On July 9, MarShon Brooks was trending on twitter. And he had not even done something crazy, like smashing a bottle over Chris Brown's face. No, Brooks was trending because it was revealed that he was a key piece in a possible trade that would send Dwight Howard to the Nets.
As the Mayans predicted would happen so many years ago, we now live in a world in which MarShon Brooks can be a topic of overwhelming interest on the internet. David Stern's league has developed a cult-following among those who track the transaction wire and trade rumors as closely as they do box scores. So why not turn free agency into an event, instead of a weeks-long process?
If Lebron's convoluted Decision and the Real Housewives have taught us anything, it's that people cannot turn away from contrived made-for-TV drama. College football has been ahead of its time in its ability to tap into this phenomenon by having the top recruits publicly declare their collegiate allegiance on signing day. The NBA could make their off-season transactions must-see TV with a few simple steps.
1) Turn the free agency period into a two day event. I'm thinking a Friday/Saturday would be good. Those two days will be the only two days that teams are allowed to sign free agents.
2) Invite each team's executives as well as all free agents and their agents to a beachfront property in the Hamptons. Teams will be expected to do copious amounts of research beforehand.
3) Provide an open bar and turn on the television cameras. On the first day teams will be allowed to compete with each other by making offers, in person, to the free agents they are interested in. Television cameras will roll as offers are made and negotiations occur.
4) A decision podium will be provided at a central location. Each time a free agent commits to a team, they will climb up to the podium, announce their decision, and promptly sit down to an interview with Craig Sager.
5) Did I mention that cameras will be rolling for the entire process? Imagine Rockets GM Daryl Morey sneaking off into a backroom with Omer Asik and Asik's agent so that they can hatch a devious plan to create a contract that Chicago will be unwilling to match.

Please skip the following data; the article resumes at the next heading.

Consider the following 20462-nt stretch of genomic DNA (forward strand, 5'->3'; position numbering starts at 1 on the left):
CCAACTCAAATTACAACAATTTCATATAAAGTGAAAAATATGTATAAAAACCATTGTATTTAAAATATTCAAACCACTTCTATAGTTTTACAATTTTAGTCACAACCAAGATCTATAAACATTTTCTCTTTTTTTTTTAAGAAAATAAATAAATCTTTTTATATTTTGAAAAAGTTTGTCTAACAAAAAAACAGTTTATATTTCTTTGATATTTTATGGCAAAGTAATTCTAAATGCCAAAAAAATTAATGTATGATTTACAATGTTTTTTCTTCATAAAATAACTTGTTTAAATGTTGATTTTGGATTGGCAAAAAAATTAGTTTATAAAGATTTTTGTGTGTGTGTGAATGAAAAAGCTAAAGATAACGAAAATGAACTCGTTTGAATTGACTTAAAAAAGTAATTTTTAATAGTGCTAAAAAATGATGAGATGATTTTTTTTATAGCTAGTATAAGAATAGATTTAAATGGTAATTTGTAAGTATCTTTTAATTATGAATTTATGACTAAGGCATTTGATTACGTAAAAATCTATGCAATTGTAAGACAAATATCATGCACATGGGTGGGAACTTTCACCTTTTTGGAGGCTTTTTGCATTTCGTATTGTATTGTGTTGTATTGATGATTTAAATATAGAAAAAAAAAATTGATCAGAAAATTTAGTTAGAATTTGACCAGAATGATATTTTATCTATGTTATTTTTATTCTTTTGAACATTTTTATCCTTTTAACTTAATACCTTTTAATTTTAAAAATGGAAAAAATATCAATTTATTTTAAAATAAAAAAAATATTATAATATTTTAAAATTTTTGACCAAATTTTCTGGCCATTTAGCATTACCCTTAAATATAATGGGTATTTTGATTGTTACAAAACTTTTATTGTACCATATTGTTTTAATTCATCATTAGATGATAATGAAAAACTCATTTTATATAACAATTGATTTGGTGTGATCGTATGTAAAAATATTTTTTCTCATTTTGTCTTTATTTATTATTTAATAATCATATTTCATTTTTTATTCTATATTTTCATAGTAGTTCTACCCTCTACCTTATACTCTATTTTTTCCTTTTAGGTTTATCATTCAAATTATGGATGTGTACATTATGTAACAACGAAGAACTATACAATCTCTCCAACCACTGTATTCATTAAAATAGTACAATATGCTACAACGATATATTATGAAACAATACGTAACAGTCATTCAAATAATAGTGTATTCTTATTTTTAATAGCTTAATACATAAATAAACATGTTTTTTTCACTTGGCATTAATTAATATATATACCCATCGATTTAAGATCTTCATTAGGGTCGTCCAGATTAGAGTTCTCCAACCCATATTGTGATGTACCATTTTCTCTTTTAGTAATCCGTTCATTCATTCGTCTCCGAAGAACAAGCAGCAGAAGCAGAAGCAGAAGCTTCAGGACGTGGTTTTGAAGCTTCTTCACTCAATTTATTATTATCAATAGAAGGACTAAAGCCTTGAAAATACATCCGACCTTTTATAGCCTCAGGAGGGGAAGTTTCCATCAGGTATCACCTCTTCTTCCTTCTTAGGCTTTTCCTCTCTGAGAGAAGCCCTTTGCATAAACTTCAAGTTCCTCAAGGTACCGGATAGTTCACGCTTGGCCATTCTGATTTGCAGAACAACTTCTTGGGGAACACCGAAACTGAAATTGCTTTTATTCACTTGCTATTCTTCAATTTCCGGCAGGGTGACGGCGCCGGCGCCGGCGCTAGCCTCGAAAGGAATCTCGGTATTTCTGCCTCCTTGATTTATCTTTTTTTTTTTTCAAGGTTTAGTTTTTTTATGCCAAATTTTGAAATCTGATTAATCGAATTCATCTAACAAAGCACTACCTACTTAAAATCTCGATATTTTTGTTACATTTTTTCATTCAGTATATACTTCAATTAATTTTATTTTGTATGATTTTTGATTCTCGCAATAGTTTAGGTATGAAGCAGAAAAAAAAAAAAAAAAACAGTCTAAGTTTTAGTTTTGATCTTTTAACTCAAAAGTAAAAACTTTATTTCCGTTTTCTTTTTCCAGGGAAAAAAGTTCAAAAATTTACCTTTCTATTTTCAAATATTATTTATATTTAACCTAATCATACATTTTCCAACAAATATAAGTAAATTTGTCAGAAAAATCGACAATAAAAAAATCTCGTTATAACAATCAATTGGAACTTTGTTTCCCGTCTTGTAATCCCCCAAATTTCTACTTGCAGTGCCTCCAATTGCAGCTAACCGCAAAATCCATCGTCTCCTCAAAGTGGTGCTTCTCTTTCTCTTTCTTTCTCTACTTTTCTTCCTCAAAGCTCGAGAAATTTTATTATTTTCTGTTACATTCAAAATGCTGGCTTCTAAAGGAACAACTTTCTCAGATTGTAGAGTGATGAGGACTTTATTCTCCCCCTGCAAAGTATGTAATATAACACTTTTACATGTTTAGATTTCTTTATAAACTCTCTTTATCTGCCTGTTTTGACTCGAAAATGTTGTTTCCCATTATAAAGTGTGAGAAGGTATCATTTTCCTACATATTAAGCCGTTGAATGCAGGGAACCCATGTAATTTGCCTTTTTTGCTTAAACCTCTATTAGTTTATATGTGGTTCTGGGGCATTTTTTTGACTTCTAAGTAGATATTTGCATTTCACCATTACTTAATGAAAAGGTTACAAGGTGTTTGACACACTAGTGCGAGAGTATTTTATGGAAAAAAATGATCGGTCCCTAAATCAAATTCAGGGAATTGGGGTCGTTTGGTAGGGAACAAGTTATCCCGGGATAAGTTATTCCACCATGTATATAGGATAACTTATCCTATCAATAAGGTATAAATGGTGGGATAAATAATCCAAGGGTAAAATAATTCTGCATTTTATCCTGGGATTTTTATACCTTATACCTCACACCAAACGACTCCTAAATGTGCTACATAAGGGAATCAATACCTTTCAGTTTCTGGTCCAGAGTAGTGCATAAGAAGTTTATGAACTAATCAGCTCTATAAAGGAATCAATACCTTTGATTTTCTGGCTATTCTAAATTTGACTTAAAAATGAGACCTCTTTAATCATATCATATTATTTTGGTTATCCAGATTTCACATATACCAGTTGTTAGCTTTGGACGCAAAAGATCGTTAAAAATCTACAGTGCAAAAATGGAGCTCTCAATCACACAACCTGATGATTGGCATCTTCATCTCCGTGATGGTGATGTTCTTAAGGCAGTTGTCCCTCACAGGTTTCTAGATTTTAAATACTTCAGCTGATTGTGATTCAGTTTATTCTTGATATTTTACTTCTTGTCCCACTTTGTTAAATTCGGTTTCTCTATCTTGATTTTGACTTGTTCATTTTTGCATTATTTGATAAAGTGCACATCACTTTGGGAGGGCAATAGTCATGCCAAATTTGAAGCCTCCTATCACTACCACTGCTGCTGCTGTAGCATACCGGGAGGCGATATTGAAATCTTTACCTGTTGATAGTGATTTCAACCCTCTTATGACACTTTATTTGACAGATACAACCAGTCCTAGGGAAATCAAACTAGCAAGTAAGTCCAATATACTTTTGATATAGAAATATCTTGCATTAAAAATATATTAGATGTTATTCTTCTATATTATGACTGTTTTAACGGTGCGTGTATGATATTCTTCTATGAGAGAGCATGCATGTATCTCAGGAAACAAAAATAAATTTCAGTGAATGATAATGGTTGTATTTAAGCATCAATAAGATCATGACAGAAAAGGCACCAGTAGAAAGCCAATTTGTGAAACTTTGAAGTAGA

6) Each time a free agent announces a decision, the desperation will mount for teams seeking to improve their teams. The condensed and frantic nature of the event will no doubt cause some GMs to wilt under pressure and make horrible decisions. Preposterous things would occur, things like trading Dwight Howard for Brook Lopez and a random platter of mediocrity. This event would be like the Super Bowl for GMs. With the cameras rolling and the clock running down, can they seal the deal, or at the very least not destroy their franchise?
7) After Day One, the process would repeat itself for the second day with the added urgency of a free agency clock that is rapidly running out. If announcements were not made at the decision podium by midnight on the second day, all remaining players would be banished to the NBDL, Europe, or the Bobcats.
NBATV would provide round-the-clock coverage for the event. There would be salary cap experts explaining all just-consummated free agent signings. A DJ (DJ Khaleed?) would spin records to keep the ambiance hype. Trades would be allowed, provided they were announced at the decision podium. Stephen A. Smith and Skip Bayless would be on hand to have immediate shouting matches over the new signings.
The internet might self-combust from it all, which isn't necessarily a bad thing. If MarShon Brooks can be a trending topic, perhaps we need to get rid of the whole machine anyway.